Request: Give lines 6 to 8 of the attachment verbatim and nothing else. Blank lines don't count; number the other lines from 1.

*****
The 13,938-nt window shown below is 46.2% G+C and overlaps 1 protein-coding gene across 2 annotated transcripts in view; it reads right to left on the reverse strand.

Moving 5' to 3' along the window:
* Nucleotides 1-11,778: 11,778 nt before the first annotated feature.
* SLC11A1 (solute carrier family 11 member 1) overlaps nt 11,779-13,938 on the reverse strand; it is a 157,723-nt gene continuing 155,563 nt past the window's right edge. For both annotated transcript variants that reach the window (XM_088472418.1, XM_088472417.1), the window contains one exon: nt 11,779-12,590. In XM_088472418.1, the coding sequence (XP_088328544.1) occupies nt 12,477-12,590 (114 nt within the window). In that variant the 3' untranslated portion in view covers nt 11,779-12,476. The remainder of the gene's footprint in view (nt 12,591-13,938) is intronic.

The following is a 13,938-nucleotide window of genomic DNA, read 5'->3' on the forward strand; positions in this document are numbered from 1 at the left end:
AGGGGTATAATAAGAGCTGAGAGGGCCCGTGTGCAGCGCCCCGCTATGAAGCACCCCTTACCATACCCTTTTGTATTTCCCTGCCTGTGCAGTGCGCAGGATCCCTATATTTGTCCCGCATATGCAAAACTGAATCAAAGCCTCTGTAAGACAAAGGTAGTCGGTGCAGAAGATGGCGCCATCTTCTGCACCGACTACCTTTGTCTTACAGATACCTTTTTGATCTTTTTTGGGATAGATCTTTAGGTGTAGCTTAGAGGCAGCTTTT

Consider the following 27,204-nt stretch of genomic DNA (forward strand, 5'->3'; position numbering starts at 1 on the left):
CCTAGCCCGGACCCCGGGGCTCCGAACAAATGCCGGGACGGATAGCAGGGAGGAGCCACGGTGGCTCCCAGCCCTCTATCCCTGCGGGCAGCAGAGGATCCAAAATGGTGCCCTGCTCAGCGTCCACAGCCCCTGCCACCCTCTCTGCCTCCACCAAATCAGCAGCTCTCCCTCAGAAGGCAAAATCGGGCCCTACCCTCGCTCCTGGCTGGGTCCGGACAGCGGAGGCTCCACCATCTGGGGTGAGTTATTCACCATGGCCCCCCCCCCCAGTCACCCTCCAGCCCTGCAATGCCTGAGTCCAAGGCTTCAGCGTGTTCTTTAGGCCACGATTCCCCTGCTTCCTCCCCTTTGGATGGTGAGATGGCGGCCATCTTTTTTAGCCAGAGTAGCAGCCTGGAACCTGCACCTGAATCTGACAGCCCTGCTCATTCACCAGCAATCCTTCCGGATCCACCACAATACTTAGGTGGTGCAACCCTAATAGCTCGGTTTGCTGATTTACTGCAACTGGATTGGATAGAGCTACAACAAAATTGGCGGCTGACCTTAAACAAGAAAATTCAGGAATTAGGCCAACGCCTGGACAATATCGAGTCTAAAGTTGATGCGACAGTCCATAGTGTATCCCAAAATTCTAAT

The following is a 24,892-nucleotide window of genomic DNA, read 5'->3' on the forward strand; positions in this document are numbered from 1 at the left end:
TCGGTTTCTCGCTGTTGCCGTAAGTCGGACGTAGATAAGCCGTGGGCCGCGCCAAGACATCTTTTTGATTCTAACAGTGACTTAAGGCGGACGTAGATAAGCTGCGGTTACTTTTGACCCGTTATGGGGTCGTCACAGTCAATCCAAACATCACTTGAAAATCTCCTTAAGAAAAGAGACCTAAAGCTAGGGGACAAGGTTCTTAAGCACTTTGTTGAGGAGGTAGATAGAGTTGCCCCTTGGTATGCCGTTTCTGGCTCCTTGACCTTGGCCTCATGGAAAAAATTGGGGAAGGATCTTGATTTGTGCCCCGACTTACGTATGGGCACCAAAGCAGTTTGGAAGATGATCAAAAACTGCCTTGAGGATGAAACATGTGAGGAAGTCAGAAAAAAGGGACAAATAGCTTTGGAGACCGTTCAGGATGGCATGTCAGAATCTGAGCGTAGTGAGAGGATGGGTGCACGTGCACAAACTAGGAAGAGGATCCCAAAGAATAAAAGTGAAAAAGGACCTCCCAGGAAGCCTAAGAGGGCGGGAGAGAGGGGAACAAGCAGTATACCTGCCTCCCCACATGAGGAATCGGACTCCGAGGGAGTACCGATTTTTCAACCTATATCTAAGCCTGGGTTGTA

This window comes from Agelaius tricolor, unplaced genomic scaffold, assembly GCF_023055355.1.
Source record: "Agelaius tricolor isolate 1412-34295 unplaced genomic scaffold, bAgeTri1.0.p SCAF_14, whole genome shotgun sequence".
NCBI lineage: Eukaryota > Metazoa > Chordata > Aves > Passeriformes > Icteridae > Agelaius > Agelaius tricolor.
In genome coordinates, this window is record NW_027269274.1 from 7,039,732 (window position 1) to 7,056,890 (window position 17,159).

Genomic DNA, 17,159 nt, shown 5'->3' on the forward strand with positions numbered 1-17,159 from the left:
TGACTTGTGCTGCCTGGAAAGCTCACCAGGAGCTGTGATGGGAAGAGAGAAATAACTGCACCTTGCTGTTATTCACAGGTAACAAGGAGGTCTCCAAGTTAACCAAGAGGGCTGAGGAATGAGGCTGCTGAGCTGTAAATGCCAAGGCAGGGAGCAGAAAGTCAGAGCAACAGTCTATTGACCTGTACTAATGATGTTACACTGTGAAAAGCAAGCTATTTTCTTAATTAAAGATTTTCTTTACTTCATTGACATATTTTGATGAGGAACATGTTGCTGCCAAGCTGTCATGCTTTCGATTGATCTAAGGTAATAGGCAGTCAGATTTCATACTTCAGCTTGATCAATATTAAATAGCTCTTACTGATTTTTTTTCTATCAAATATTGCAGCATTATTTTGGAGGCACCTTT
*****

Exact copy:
AGGGGTATAATAAGAGCTGAGAGGGCCCGTGTGCAGCGCCCCGCTATGAAGCACCCCTTACCATACCCTTTTGTATTTCCCTGCCTGTGCAGTGCGCAGGATCCCTATATTTGTCCCGCATATGCAAAACTGAATCAAAGCCTCTGTAAGACAAAGGTAGTCGGTGCAGAAGATGGCGCCATCTTCTGCACCGACTACCTTTGTCTTACAGATACCTTTTTGATCTTTTTTGGGATAGATCTTTAGGTGTAGCTTAGAGGCAGCTTTT

Consider the following 27,204-nt stretch of genomic DNA (forward strand, 5'->3'; position numbering starts at 1 on the left):
CCTAGCCCGGACCCCGGGGCTCCGAACAAATGCCGGGACGGATAGCAGGGAGGAGCCACGGTGGCTCCCAGCCCTCTATCCCTGCGGGCAGCAGAGGATCCAAAATGGTGCCCTGCTCAGCGTCCACAGCCCCTGCCACCCTCTCTGCCTCCACCAAATCAGCAGCTCTCCCTCAGAAGGCAAAATCGGGCCCTACCCTCGCTCCTGGCTGGGTCCGGACAGCGGAGGCTCCACCATCTGGGGTGAGTTATTCACCATGGCCCCCCCCCCCAGTCACCCTCCAGCCCTGCAATGCCTGAGTCCAAGGCTTCAGCGTGTTCTTTAGGCCACGATTCCCCTGCTTCCTCCCCTTTGGATGGTGAGATGGCGGCCATCTTTTTTAGCCAGAGTAGCAGCCTGGAACCTGCACCTGAATCTGACAGCCCTGCTCATTCACCAGCAATCCTTCCGGATCCACCACAATACTTAGGTGGTGCAACCCTAATAGCTCGGTTTGCTGATTTACTGCAACTGGATTGGATAGAGCTACAACAAAATTGGCGGCTGACCTTAAACAAGAAAATTCAGGAATTAGGCCAACGCCTGGACAATATCGAGTCTAAAGTTGATGCGACAGTCCATAGTGTATCCCAAAATTCTAAT